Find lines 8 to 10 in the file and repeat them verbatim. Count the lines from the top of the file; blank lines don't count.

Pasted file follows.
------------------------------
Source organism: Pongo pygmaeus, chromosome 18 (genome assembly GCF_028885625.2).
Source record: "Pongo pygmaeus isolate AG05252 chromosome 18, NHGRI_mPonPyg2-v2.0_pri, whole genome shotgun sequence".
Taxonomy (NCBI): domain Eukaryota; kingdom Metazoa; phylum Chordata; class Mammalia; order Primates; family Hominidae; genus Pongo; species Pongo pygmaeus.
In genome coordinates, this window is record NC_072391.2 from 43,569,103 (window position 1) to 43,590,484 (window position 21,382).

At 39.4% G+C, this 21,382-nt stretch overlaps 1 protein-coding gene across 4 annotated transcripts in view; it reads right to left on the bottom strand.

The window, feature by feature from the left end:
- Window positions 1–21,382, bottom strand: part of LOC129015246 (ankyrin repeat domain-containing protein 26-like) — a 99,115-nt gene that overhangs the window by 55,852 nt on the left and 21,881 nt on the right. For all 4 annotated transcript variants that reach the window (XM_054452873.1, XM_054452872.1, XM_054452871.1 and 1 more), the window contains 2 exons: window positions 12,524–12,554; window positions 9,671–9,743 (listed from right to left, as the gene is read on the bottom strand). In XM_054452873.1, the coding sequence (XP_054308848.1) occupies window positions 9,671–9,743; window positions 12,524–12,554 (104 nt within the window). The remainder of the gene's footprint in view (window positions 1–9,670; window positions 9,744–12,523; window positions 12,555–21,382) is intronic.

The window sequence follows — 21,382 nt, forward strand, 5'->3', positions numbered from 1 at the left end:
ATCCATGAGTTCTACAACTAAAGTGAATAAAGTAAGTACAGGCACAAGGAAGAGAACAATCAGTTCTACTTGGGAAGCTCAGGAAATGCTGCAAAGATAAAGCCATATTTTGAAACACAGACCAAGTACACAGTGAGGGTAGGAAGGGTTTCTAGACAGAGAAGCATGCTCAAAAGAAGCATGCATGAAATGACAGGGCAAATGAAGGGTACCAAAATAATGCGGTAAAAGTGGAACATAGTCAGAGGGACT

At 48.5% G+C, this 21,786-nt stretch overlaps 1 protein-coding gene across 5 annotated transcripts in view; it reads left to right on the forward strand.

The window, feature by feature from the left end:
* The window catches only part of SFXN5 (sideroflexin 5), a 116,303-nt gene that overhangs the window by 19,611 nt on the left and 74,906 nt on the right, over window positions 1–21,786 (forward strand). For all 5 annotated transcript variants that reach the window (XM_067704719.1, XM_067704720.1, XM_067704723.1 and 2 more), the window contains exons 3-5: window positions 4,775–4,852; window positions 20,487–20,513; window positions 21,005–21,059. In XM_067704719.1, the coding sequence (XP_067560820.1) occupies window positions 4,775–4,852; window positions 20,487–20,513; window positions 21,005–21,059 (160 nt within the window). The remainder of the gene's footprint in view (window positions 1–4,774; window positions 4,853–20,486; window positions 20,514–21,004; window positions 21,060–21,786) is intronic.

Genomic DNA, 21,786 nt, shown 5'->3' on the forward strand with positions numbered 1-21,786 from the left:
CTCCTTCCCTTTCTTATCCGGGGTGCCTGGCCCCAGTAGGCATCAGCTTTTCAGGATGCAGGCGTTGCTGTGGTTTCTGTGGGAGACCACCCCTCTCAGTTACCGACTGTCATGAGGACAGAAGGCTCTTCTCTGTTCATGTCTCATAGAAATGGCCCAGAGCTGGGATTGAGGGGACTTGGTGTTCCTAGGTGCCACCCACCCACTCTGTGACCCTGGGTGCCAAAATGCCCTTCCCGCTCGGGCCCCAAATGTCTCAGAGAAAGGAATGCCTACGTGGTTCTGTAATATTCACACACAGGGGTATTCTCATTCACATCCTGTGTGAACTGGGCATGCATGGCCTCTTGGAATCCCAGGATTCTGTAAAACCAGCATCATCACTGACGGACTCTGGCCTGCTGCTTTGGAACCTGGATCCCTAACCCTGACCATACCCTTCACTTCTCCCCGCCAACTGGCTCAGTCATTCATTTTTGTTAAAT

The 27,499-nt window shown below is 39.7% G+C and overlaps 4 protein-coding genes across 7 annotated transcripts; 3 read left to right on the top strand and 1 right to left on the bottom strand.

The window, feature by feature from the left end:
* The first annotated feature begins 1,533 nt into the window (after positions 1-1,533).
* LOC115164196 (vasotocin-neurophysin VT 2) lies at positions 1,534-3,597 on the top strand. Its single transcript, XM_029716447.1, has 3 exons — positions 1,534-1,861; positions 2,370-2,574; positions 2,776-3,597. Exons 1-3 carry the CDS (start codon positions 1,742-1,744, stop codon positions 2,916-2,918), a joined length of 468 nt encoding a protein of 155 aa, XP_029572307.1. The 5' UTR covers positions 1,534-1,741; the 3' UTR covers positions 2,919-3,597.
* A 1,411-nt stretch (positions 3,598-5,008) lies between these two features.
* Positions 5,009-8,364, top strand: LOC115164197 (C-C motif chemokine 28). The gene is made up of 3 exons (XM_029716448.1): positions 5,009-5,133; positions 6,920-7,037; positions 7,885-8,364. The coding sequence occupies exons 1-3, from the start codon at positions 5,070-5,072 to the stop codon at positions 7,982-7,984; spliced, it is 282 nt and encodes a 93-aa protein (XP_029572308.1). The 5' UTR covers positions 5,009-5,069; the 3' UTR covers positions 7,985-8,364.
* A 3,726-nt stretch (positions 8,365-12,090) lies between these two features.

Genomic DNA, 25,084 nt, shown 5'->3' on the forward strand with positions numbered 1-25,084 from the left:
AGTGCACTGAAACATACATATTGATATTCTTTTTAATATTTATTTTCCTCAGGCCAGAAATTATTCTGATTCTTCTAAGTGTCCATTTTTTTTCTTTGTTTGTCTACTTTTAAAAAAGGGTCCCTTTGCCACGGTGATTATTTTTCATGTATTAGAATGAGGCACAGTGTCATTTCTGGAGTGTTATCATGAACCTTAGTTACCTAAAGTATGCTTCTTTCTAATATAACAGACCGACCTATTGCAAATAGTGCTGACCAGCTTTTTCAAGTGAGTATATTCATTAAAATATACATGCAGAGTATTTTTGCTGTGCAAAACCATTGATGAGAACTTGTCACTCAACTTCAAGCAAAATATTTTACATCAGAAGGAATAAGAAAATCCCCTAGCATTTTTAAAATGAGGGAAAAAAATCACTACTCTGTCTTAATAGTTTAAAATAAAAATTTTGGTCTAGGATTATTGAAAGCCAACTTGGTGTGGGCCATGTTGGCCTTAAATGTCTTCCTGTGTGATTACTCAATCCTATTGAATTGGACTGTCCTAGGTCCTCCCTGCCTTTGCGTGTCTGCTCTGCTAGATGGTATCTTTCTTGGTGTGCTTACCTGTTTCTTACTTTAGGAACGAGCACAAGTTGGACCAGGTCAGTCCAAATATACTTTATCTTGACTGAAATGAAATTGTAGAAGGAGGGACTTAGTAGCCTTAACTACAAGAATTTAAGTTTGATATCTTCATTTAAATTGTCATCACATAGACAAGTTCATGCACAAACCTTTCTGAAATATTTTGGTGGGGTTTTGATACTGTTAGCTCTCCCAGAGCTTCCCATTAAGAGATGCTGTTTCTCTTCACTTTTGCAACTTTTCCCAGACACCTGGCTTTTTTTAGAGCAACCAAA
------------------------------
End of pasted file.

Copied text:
The window sequence follows — 21,382 nt, forward strand, 5'->3', positions numbered from 1 at the left end:
ATCCATGAGTTCTACAACTAAAGTGAATAAAGTAAGTACAGGCACAAGGAAGAGAACAATCAGTTCTACTTGGGAAGCTCAGGAAATGCTGCAAAGATAAAGCCATATTTTGAAACACAGACCAAGTACACAGTGAGGGTAGGAAGGGTTTCTAGACAGAGAAGCATGCTCAAAAGAAGCATGCATGAAATGACAGGGCAAATGAAGGGTACCAAAATAATGCGGTAAAAGTGGAACATAGTCAGAGGGACT

At 48.5% G+C, this 21,786-nt stretch overlaps 1 protein-coding gene across 5 annotated transcripts in view; it reads left to right on the forward strand.